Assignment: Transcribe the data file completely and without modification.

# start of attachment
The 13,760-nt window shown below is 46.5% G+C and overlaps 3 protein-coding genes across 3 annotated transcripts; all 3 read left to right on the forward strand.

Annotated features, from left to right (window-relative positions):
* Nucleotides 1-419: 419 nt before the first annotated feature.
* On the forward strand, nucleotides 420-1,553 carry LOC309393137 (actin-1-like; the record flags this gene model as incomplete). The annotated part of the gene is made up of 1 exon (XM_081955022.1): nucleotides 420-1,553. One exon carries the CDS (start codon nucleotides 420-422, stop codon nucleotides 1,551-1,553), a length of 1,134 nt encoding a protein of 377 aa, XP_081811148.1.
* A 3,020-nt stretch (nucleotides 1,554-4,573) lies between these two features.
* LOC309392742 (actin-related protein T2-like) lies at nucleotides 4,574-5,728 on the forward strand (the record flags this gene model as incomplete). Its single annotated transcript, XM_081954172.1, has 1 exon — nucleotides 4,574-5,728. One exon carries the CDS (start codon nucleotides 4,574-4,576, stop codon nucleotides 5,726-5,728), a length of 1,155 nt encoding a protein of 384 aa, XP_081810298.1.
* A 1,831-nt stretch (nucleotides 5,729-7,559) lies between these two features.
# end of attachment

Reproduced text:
The 13,760-nt window shown below is 46.5% G+C and overlaps 3 protein-coding genes across 3 annotated transcripts; all 3 read left to right on the forward strand.

Annotated features, from left to right (window-relative positions):
* Nucleotides 1-419: 419 nt before the first annotated feature.
* On the forward strand, nucleotides 420-1,553 carry LOC309393137 (actin-1-like; the record flags this gene model as incomplete). The annotated part of the gene is made up of 1 exon (XM_081955022.1): nucleotides 420-1,553. One exon carries the CDS (start codon nucleotides 420-422, stop codon nucleotides 1,551-1,553), a length of 1,134 nt encoding a protein of 377 aa, XP_081811148.1.
* A 3,020-nt stretch (nucleotides 1,554-4,573) lies between these two features.
* LOC309392742 (actin-related protein T2-like) lies at nucleotides 4,574-5,728 on the forward strand (the record flags this gene model as incomplete). Its single annotated transcript, XM_081954172.1, has 1 exon — nucleotides 4,574-5,728. One exon carries the CDS (start codon nucleotides 4,574-4,576, stop codon nucleotides 5,726-5,728), a length of 1,155 nt encoding a protein of 384 aa, XP_081810298.1.
* A 1,831-nt stretch (nucleotides 5,729-7,559) lies between these two features.